HUYGHENS. presented him with several benefices, and having contributed during her life every thing in her power to his advancement, at her death she testified the sincerity of her esteem by leaving the abbé a liberal pension. The patronage of the noble lady in this instance was meritoriously bestowed; and Hautefeuille became one of the most celebrated mechanics of the age ; among other ingenious projects, in 1678, he propounded several curious and novel applications of heat, as a moving power. In one, he suggested that the vapour of alchohol, instead of water, should be used in such a manner that the liquid should evaporate and be condensed,“ tour à tour," without being wasted; he also proposed small charges of gunpowder, instead of vapour from boiling water, and gave descriptions of three machines for this purpose. The first condensing the vapour and forming a vacuum, raised water by the pressure of the atmosphere; the second effected the same object, by the pressure of the vapour upon the water to be raised ; and, in the third modification, the gunpowder vapour impressed an alternate motion on a piston, which he described as being adapted to execute a number of very varied operations.* Huyghens, in a memoir which he presented to the Academy of Sciences in 1680, mentions having long entertained the idea that the expansive force of gunpowder could be applied with advantage to other uses than firearms, or blasting rocks, to a portable and convenient mechanical power ; but his modification is less perfect than the third one by Hautefeuille,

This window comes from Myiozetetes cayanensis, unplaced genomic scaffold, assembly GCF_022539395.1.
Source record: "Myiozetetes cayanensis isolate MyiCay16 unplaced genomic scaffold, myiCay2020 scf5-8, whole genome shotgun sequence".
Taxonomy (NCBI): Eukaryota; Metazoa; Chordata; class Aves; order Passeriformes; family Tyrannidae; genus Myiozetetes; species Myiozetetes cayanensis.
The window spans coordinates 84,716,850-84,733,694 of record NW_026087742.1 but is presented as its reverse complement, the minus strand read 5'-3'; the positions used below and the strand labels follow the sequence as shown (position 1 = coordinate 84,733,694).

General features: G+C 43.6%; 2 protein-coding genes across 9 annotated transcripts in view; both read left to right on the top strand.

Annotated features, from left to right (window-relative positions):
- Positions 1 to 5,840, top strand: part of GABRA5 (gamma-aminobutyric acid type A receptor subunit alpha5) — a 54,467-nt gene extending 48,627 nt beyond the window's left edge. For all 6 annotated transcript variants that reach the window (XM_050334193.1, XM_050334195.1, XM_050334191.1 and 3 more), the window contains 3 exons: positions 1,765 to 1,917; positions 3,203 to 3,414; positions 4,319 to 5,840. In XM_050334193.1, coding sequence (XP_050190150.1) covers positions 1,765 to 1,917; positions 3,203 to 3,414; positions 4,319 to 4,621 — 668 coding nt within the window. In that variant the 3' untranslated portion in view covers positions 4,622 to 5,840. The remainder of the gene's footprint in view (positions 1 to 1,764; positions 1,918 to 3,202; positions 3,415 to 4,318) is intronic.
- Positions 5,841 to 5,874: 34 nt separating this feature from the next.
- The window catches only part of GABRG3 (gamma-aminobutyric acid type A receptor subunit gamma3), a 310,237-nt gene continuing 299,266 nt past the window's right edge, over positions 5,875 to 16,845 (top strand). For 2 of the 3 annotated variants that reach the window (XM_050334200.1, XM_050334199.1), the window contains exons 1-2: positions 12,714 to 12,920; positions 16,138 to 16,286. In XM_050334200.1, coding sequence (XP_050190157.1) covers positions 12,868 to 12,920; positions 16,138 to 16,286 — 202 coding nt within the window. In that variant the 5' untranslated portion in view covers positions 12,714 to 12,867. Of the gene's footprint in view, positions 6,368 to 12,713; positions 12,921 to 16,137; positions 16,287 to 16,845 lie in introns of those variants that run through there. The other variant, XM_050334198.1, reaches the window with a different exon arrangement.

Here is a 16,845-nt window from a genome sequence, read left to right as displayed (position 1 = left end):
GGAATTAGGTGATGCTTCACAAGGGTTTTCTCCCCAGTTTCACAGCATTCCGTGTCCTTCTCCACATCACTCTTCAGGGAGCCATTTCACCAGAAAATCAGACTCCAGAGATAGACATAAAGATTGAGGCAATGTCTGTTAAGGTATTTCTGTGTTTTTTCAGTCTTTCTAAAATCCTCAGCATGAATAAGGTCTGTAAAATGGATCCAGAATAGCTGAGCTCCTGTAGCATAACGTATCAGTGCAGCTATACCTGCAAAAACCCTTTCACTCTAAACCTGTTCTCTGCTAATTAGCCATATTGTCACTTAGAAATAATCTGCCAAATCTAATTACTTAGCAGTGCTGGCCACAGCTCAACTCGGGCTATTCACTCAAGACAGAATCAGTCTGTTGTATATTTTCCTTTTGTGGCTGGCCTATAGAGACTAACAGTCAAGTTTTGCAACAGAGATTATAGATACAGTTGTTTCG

* Pendule Perpétuelle, avec la manière d'éléver d'eau par le moyen de la poudre à canon. p. 16. Paris, 1678. Réflexions sur quelques machines à éléver les eaux. p. 9. Paris, 1682.,